1. Calling of a Function: - when a function is called, then only they are in use and their instructions get executed. Functions are called from the main( ) by using name of functions followed by number of arguments in parenthesis. The statement is terminated with semicolon. We can call as many functions as we want from a single program. When complier finds a calling statement of function during the execution of program then compiler jumps to definition section of a function. This jump process makes an execution slow.
main( )
---------------------
---------------------
{
Function call( );
-------------------;
-------------------;
Statements;
-------------------;
Definition
Definition
-------------------;
Function call( );
-------------------;
-------------------;
}
We have multiple syntaxes to call a function:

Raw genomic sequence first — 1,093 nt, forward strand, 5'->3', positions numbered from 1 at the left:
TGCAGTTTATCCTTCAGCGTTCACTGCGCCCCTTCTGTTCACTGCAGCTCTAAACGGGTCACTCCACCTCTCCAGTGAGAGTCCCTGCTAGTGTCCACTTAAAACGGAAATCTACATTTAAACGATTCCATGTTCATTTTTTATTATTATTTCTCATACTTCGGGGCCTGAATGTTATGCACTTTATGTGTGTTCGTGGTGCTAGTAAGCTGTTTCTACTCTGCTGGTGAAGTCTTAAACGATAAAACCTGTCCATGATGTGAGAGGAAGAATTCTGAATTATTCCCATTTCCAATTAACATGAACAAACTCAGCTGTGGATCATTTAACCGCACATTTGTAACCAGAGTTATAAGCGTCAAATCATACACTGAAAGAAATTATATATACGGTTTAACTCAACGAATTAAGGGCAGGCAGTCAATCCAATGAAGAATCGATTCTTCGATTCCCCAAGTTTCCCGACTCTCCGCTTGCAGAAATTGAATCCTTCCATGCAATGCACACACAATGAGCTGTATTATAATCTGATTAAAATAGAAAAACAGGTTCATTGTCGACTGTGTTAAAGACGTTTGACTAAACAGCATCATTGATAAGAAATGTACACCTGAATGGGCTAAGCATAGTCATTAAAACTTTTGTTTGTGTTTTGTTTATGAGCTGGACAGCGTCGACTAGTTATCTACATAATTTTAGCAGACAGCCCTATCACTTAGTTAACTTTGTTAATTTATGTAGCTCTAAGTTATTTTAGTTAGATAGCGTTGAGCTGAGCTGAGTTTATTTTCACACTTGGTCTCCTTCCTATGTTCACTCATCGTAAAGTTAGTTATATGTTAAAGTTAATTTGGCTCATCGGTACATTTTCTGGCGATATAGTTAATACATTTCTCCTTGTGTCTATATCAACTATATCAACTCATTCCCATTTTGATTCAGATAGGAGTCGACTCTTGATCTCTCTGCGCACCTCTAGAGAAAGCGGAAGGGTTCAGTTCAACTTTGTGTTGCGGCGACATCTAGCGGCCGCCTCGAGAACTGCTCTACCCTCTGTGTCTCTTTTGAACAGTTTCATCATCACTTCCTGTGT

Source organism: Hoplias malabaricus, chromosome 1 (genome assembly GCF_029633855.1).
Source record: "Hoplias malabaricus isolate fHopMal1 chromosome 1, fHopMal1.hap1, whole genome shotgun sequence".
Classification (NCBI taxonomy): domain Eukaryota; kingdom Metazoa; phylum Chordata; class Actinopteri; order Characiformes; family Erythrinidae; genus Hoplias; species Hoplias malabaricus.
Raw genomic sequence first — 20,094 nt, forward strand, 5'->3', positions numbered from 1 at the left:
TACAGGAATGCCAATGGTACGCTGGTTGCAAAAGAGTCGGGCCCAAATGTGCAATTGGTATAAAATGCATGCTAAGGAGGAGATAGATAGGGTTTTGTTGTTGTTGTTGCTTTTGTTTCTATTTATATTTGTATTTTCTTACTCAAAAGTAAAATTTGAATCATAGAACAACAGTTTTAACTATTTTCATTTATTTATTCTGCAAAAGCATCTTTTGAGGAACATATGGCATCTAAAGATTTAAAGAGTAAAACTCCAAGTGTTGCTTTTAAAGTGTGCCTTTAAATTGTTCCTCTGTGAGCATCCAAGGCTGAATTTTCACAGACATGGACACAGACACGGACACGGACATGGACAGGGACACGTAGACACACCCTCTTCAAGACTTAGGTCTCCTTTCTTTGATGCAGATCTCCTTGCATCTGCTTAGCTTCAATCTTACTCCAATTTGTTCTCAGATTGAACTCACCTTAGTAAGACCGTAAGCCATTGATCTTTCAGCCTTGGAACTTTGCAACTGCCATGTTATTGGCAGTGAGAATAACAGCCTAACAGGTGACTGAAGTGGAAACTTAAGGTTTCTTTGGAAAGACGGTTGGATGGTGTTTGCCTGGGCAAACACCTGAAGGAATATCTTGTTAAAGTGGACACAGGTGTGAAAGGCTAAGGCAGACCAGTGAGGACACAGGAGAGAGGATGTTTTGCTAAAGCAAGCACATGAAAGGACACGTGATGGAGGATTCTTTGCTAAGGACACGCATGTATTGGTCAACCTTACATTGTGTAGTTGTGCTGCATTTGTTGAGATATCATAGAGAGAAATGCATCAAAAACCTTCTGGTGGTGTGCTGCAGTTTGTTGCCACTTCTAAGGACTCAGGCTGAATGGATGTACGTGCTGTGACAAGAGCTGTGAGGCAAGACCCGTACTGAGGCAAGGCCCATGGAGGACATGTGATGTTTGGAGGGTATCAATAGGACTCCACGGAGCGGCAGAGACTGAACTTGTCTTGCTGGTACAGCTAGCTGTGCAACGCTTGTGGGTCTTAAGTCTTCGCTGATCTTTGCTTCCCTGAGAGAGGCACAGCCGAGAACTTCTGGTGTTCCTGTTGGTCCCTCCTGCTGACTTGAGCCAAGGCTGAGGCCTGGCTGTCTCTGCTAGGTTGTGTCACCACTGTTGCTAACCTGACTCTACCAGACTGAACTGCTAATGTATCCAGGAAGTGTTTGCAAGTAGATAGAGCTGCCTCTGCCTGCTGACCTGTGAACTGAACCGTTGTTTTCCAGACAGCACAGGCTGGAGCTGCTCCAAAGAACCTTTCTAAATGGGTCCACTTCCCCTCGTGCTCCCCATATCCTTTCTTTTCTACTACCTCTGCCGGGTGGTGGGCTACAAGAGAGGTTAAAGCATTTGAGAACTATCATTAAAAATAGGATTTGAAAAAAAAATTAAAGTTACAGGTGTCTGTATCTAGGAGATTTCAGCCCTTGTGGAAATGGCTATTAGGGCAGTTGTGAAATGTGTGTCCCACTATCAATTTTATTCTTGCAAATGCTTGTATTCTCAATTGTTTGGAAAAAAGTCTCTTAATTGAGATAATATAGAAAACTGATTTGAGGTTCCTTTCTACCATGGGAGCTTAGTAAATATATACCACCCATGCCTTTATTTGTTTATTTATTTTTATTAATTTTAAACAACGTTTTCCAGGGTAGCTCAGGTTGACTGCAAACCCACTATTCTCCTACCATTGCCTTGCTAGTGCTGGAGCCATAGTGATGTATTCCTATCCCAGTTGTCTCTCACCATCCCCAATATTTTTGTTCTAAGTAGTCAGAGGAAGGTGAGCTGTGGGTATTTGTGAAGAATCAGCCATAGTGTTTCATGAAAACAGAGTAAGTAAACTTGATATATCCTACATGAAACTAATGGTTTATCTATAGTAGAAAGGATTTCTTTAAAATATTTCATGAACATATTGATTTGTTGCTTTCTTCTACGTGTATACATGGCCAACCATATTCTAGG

• Variable = <function name>([argument list]); (when function returning a value)
  • <function name>([argument list]);
  • <function name>([argument list]);
  • {
<function name>([argument list]);
----------------------------;
----------------------------;
----------------------------;
  • }
At the time of calling of a function number of arguments must be same as we passed in definition of function. Only name can be different but data type must be same.
Eg:   sum( int num1, float num2 );

sum(int a, float b)
{
----------------;
----------------;
----------------;
}
Different types of arguments in c programming are:
The argument or the parameters that are passed in definition call are known as “Actual Arguments” and arguments that are passes at the time of definition of a function, are called “Formal or Dummy Arguments”.
Eg:           write a program to calculate sum of two numbers using functions.[without returning a value]
Solution:  #include<stdio.h>
                                                #include<conio.h>
                                                void main( )
                                                {
                                                                int num1, num2;